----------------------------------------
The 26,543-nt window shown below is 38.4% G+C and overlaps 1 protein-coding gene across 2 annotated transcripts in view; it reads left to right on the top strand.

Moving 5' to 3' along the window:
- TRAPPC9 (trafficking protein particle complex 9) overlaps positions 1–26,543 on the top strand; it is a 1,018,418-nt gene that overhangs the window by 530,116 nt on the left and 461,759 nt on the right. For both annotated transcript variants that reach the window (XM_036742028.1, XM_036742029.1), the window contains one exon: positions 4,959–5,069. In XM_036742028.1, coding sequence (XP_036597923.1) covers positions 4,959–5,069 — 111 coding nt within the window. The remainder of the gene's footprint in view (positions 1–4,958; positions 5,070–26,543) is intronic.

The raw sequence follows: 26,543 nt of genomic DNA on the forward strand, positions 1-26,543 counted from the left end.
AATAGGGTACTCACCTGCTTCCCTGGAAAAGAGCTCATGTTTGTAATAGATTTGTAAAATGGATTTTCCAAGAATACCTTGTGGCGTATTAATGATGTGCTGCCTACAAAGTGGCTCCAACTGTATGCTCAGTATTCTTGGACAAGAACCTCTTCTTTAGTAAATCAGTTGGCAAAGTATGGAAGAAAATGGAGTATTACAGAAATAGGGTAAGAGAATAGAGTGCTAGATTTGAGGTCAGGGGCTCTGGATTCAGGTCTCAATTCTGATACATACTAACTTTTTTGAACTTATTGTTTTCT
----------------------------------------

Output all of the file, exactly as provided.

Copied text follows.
The 26,543-nt window shown below is 38.4% G+C and overlaps 1 protein-coding gene across 2 annotated transcripts in view; it reads left to right on the top strand.

Moving 5' to 3' along the window:
- TRAPPC9 (trafficking protein particle complex 9) overlaps positions 1–26,543 on the top strand; it is a 1,018,418-nt gene that overhangs the window by 530,116 nt on the left and 461,759 nt on the right. For both annotated transcript variants that reach the window (XM_036742028.1, XM_036742029.1), the window contains one exon: positions 4,959–5,069. In XM_036742028.1, coding sequence (XP_036597923.1) covers positions 4,959–5,069 — 111 coding nt within the window. The remainder of the gene's footprint in view (positions 1–4,958; positions 5,070–26,543) is intronic.

The raw sequence follows: 26,543 nt of genomic DNA on the forward strand, positions 1-26,543 counted from the left end.
AATAGGGTACTCACCTGCTTCCCTGGAAAAGAGCTCATGTTTGTAATAGATTTGTAAAATGGATTTTCCAAGAATACCTTGTGGCGTATTAATGATGTGCTGCCTACAAAGTGGCTCCAACTGTATGCTCAGTATTCTTGGACAAGAACCTCTTCTTTAGTAAATCAGTTGGCAAAGTATGGAAGAAAATGGAGTATTACAGAAATAGGGTAAGAGAATAGAGTGCTAGATTTGAGGTCAGGGGCTCTGGATTCAGGTCTCAATTCTGATACATACTAACTTTTTTGAACTTATTGTTTTCT